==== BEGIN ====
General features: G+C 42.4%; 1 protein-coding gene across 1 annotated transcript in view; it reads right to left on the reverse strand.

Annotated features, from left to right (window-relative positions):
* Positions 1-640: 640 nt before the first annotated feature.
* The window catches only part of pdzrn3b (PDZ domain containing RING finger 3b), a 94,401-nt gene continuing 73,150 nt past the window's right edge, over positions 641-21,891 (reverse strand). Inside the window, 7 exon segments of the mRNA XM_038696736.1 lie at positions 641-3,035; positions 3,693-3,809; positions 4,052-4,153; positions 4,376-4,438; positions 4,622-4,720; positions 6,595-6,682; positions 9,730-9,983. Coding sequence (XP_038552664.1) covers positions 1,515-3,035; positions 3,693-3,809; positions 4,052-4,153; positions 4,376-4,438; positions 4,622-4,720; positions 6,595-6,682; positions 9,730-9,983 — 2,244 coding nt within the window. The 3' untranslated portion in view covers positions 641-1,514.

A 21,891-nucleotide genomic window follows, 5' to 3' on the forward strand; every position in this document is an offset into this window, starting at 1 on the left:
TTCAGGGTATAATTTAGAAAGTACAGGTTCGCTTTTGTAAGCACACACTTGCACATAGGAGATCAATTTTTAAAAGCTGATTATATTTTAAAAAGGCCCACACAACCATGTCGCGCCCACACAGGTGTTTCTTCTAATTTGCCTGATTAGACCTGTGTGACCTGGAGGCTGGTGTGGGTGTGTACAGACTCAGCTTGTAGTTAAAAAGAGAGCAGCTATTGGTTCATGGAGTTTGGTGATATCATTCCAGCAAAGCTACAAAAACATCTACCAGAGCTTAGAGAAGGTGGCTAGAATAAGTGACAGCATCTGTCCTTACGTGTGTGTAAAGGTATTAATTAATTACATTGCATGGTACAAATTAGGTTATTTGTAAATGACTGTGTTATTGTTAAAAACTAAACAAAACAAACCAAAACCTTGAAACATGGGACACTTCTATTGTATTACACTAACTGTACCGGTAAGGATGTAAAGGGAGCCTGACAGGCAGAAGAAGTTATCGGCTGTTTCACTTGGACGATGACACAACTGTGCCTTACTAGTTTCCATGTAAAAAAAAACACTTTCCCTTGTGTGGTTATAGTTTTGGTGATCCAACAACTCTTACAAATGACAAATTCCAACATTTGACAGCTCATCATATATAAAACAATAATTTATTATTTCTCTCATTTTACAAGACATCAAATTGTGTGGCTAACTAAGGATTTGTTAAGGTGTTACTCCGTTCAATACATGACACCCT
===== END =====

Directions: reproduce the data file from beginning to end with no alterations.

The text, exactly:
General features: G+C 42.4%; 1 protein-coding gene across 1 annotated transcript in view; it reads right to left on the reverse strand.

Annotated features, from left to right (window-relative positions):
* Positions 1-640: 640 nt before the first annotated feature.
* The window catches only part of pdzrn3b (PDZ domain containing RING finger 3b), a 94,401-nt gene continuing 73,150 nt past the window's right edge, over positions 641-21,891 (reverse strand). Inside the window, 7 exon segments of the mRNA XM_038696736.1 lie at positions 641-3,035; positions 3,693-3,809; positions 4,052-4,153; positions 4,376-4,438; positions 4,622-4,720; positions 6,595-6,682; positions 9,730-9,983. Coding sequence (XP_038552664.1) covers positions 1,515-3,035; positions 3,693-3,809; positions 4,052-4,153; positions 4,376-4,438; positions 4,622-4,720; positions 6,595-6,682; positions 9,730-9,983 — 2,244 coding nt within the window. The 3' untranslated portion in view covers positions 641-1,514.

A 21,891-nucleotide genomic window follows, 5' to 3' on the forward strand; every position in this document is an offset into this window, starting at 1 on the left:
TTCAGGGTATAATTTAGAAAGTACAGGTTCGCTTTTGTAAGCACACACTTGCACATAGGAGATCAATTTTTAAAAGCTGATTATATTTTAAAAAGGCCCACACAACCATGTCGCGCCCACACAGGTGTTTCTTCTAATTTGCCTGATTAGACCTGTGTGACCTGGAGGCTGGTGTGGGTGTGTACAGACTCAGCTTGTAGTTAAAAAGAGAGCAGCTATTGGTTCATGGAGTTTGGTGATATCATTCCAGCAAAGCTACAAAAACATCTACCAGAGCTTAGAGAAGGTGGCTAGAATAAGTGACAGCATCTGTCCTTACGTGTGTGTAAAGGTATTAATTAATTACATTGCATGGTACAAATTAGGTTATTTGTAAATGACTGTGTTATTGTTAAAAACTAAACAAAACAAACCAAAACCTTGAAACATGGGACACTTCTATTGTATTACACTAACTGTACCGGTAAGGATGTAAAGGGAGCCTGACAGGCAGAAGAAGTTATCGGCTGTTTCACTTGGACGATGACACAACTGTGCCTTACTAGTTTCCATGTAAAAAAAAACACTTTCCCTTGTGTGGTTATAGTTTTGGTGATCCAACAACTCTTACAAATGACAAATTCCAACATTTGACAGCTCATCATATATAAAACAATAATTTATTATTTCTCTCATTTTACAAGACATCAAATTGTGTGGCTAACTAAGGATTTGTTAAGGTGTTACTCCGTTCAATACATGACACCCT